Searching for Clues To Sow Lameness

Tucked away in a section of the College of Veterinary Medicine at Iowa State University (ISU) is the Swine Intensive Studies Laboratory. The state-of-the-art facility was a collaborative effort by specialists from the university’s animal and behavior science departments

August 17, 2010

6 Min Read
Searching for Clues To Sow Lameness

Tucked away in a section of the College of Veterinary Medicine at Iowa State University (ISU) is the Swine Intensive Studies Laboratory. The state-of-the-art facility was a collaborative effort by specialists from the university’s animal and behavior science departments, agricultural engineering and the swine veterinary corps.

At the outset, ISU scientists were focused on providing real-time tools that pork producers and swine veterinarians could put into practical use. As is often the case, equipment and technologies from other fields — including human and companion animal medicine — were brought to the lab and adapted for swine studies. When the right equipment wasn’t available, they designed their own.

Focus on Sow Lameness

Rising quickly to the top of ISU scientists’ priority list is a challenge pork producers have grappled with for decades — sow lameness, the second most common reason sows are culled from the breeding herd, according to Extension Swine Specialist Ken Stalder. The most common cause for culling a sow is reproductive failure.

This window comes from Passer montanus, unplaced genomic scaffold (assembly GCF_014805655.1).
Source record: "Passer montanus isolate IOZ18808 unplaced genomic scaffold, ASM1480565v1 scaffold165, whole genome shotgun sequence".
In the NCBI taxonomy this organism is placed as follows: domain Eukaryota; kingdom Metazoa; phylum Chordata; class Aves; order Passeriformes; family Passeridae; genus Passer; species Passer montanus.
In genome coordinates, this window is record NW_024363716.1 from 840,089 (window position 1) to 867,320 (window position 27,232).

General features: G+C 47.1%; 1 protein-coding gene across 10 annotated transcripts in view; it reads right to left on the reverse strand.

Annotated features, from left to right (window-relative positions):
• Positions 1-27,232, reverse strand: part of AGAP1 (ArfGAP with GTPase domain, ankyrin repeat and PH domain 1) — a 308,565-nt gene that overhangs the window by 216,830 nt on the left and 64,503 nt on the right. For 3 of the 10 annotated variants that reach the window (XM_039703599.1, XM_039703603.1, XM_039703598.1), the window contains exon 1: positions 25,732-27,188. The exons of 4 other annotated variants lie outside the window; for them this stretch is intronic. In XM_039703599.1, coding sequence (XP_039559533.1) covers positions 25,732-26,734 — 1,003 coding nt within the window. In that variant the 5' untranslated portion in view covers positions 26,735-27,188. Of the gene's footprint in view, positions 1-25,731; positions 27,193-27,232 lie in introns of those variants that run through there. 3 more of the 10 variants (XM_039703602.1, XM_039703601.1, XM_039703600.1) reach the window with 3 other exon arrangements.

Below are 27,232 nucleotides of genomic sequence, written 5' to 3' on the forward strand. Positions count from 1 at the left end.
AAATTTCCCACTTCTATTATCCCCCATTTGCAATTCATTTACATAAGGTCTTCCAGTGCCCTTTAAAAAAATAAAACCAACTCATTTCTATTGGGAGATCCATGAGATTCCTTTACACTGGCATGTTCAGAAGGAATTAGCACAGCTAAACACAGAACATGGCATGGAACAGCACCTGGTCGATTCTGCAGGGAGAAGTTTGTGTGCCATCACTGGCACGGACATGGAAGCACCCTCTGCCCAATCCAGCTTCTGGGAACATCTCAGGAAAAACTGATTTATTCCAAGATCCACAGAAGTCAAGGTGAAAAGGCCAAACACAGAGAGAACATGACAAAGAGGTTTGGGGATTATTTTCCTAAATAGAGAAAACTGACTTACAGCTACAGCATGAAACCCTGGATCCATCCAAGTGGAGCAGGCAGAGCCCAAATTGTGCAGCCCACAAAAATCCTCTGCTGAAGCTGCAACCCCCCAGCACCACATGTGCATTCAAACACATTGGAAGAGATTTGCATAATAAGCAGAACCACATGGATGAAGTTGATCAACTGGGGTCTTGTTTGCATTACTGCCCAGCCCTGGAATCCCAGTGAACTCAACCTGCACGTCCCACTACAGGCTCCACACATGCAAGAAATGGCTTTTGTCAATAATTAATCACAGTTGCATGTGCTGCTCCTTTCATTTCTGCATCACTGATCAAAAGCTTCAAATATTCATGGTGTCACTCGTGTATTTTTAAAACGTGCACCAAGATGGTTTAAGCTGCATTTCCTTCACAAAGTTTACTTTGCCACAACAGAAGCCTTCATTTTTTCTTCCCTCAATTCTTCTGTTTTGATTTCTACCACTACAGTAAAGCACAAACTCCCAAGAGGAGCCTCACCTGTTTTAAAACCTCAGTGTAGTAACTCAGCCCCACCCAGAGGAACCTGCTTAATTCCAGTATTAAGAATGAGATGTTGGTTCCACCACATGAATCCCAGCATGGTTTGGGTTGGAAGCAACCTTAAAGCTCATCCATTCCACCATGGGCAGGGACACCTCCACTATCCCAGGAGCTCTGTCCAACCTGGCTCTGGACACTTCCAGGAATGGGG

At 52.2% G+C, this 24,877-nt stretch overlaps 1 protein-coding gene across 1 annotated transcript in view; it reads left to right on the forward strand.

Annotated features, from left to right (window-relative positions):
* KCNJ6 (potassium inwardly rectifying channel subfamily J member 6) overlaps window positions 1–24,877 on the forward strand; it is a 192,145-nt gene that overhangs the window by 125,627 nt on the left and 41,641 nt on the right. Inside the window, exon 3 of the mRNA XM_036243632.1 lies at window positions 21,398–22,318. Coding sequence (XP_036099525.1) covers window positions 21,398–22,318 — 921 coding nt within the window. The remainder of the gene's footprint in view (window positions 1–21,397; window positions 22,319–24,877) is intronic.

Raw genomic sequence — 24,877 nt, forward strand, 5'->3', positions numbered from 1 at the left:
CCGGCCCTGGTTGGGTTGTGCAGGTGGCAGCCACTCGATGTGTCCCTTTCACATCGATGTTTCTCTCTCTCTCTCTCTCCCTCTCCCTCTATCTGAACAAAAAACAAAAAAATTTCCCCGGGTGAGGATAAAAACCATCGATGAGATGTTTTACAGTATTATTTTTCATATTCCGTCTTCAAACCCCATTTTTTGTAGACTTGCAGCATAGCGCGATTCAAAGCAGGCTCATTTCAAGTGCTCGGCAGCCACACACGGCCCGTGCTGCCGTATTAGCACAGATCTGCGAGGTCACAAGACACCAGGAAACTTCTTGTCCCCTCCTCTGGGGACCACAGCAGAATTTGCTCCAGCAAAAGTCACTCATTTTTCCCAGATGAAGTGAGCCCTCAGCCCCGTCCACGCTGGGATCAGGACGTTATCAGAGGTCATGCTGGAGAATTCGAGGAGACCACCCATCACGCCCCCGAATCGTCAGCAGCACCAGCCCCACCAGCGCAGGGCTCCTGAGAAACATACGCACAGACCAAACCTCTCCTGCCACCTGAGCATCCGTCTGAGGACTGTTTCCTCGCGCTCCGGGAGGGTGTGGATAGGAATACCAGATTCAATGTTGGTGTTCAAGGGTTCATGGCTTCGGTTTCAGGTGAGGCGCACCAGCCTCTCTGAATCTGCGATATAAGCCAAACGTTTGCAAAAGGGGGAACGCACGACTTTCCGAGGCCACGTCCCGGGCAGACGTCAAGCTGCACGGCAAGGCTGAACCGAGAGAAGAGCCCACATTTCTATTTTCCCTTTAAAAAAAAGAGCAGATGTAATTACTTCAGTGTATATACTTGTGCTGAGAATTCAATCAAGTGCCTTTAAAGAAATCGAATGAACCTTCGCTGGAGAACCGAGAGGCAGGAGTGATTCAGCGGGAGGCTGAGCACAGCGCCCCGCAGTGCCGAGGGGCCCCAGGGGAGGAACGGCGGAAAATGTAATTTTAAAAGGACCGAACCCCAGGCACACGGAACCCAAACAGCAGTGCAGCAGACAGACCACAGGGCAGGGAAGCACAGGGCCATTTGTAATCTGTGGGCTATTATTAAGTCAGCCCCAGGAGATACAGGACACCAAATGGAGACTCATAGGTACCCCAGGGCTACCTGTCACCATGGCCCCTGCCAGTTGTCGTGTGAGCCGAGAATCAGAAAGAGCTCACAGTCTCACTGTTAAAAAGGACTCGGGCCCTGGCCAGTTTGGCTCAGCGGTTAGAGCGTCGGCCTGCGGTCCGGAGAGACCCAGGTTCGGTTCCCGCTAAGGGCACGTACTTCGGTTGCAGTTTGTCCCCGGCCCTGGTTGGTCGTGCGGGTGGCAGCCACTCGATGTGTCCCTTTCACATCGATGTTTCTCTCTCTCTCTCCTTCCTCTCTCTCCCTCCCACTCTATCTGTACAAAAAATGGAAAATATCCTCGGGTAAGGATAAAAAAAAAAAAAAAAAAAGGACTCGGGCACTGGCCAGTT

To solve the sow lameness riddle, the ISU team agreed that if they could measure how a sow distributes weight to her front and rear legs, they could begin to understand the complexities of the malady.

Joining their collective talents, Steven Hoff, agricultural engineer; Locke Karriker, swine veterinarian; Anna Johnson, swine welfare specialist; Robert Fitzgerald, a post-doctorate research assistant; Gang Sun, a graduate student; and Stalder set to work.

The fruit of their collaborative labors is the embedded microcomputer-based force plate system, which quantifies the amount of force each leg applies to a surface. With this capability, researchers are able to measure the variables associated with objective measures used to score structural soundness in the field.

The force plate is 5 ft. long, 22¼ in. wide and 4 in. tall, with ¼-in. aluminum sheets comprising the top and bottom plates. A special epoxy-sand composite coating was applied to the top plate to mimic concrete flooring, the common surface for most sow housing. This important detail helps sows avoid acting differently on an unfamiliar flooring surface.

Additionally, the force plate is designed so that the vertical forces (weight) of each leg are measured independently. The top plate is divided into four quadrants, each 30 in. long by 11 in. wide. A center bar on the force plate prevents a sow from placing more than one foot on a sensor plate.

Weight measurements are recorded from each of the four quadrants every second over a 30-minute evaluation period. A camera mounted at the front of the force plate records foot placement and movement as data is collected. Measurements are recorded for a specific time period using custom-designed data collection software.

“The force plate measurement system quantifies the amount of force each limb applies to the surface,” Stalder explains. “It measures variables that have been associated with objectively classifying structural abnormalities into degrees of lameness. Locomotion disorders can be associated with neurological disorders, lesions of the hoof or limb, mechanical structural problems, trauma, or metabolic and infectious disease.”

The ISU scientist notes that various subjective, lameness scoring systems have been developed to categorize degrees of lameness, which allows animal caretakers to quickly and affordably quantify lameness at a specific point in time. The problem is, not everyone sees — or scores — lameness the same.